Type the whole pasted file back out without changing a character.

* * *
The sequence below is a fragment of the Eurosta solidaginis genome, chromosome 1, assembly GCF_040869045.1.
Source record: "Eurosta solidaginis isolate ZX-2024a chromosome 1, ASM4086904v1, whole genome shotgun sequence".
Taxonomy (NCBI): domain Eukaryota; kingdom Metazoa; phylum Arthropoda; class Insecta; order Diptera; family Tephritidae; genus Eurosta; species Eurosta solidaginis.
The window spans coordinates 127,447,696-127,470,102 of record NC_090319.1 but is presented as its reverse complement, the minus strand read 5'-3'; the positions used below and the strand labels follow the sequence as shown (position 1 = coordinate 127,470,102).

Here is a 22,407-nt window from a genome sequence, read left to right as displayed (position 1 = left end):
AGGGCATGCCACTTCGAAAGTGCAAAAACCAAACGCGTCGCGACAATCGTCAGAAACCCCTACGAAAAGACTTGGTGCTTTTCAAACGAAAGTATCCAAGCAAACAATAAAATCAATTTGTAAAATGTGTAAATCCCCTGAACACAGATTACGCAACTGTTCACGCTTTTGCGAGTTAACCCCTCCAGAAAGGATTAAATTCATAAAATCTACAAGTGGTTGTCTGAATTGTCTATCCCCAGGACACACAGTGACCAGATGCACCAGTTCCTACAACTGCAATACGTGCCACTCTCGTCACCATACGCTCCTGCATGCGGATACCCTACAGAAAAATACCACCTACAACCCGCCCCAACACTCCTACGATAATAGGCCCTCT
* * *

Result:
The sequence below is a fragment of the Eurosta solidaginis genome, chromosome 1, assembly GCF_040869045.1.
Source record: "Eurosta solidaginis isolate ZX-2024a chromosome 1, ASM4086904v1, whole genome shotgun sequence".
Taxonomy (NCBI): domain Eukaryota; kingdom Metazoa; phylum Arthropoda; class Insecta; order Diptera; family Tephritidae; genus Eurosta; species Eurosta solidaginis.
The window spans coordinates 127,447,696-127,470,102 of record NC_090319.1 but is presented as its reverse complement, the minus strand read 5'-3'; the positions used below and the strand labels follow the sequence as shown (position 1 = coordinate 127,470,102).

Here is a 22,407-nt window from a genome sequence, read left to right as displayed (position 1 = left end):
AGGGCATGCCACTTCGAAAGTGCAAAAACCAAACGCGTCGCGACAATCGTCAGAAACCCCTACGAAAAGACTTGGTGCTTTTCAAACGAAAGTATCCAAGCAAACAATAAAATCAATTTGTAAAATGTGTAAATCCCCTGAACACAGATTACGCAACTGTTCACGCTTTTGCGAGTTAACCCCTCCAGAAAGGATTAAATTCATAAAATCTACAAGTGGTTGTCTGAATTGTCTATCCCCAGGACACACAGTGACCAGATGCACCAGTTCCTACAACTGCAATACGTGCCACTCTCGTCACCATACGCTCCTGCATGCGGATACCCTACAGAAAAATACCACCTACAACCCGCCCCAACACTCCTACGATAATAGGCCCTCT